Claudio Ranieri’s dismissal as Leicester Manager this season has been one of the most controversial decisions in recent sporting history. Assistant Editor Jon Hoggard challenges the current football system and it’s tendency to place extrinsic motivators at the forefront of both club and players agendas.
Who’d be a manager? The sacking of Claudio Ranieri just nine months after he led Leicester City to the Premier League title is one of the most gut-wrenching stories of the season.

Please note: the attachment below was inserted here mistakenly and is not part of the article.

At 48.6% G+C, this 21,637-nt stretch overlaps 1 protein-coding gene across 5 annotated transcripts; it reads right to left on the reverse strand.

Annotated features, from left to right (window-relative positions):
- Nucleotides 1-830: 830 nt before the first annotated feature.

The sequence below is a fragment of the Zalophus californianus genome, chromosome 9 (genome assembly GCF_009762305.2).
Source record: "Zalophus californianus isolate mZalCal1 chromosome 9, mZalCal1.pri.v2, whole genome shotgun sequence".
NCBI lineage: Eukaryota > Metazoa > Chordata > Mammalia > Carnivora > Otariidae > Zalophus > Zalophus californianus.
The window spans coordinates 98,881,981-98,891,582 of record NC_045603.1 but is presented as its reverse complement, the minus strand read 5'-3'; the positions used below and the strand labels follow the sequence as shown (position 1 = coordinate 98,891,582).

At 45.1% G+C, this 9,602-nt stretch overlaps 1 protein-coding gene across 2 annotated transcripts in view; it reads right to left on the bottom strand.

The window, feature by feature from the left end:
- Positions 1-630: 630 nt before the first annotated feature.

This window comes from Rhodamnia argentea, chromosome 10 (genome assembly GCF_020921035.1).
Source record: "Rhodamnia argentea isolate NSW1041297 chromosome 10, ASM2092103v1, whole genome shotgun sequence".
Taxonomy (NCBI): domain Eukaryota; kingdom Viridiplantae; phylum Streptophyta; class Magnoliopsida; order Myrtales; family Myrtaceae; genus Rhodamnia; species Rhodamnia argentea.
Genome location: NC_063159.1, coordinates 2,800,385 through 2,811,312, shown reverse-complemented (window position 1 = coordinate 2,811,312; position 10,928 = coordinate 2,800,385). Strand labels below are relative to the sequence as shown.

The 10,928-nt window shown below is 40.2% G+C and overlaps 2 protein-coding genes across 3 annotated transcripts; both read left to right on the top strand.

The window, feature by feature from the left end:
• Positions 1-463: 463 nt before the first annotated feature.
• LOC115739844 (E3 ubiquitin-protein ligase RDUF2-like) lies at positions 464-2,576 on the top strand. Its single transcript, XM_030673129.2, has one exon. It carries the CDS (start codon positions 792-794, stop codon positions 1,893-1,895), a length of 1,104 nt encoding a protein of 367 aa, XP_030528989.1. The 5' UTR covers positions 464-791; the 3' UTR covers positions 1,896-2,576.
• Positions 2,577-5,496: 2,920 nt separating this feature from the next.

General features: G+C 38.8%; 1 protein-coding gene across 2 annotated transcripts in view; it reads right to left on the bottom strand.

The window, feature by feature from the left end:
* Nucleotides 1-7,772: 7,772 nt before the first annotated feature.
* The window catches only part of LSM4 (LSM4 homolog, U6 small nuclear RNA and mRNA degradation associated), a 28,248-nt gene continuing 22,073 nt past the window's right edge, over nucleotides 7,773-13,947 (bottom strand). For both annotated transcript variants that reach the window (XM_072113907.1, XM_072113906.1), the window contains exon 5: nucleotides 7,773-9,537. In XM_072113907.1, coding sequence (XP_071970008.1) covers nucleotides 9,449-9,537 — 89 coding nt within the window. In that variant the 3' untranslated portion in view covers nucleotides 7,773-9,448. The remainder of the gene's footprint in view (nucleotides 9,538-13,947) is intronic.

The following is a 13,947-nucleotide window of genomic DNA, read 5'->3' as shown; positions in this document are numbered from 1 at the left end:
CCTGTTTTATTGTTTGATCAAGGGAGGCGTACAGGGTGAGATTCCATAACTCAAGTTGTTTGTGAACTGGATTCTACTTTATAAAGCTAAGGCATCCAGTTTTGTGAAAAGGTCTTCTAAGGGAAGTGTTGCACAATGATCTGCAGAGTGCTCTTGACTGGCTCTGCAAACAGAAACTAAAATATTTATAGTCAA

Clubs sacking league-winning managers isn’t that uncommon – in recent years it has happened to Jose Mourinho and Roberto Mancini, and FA Cup-winning Louis van Gaal was sacked while still damp from the champagne celebrations. So why has Ranieri’s departure caused such outrage?
Firstly it’s because of the scale of his achievement. The managers mentioned above were expected to win – they were top managers at top clubs that had expectations of continued success. Claudio Ranieri at Leicester City wasn’t in that bracket. Everyone’s genial uncle, Ranieri wasn’t brought to Leicester to win anything – but he went on to lead the Midland minnows to Premier League champions.
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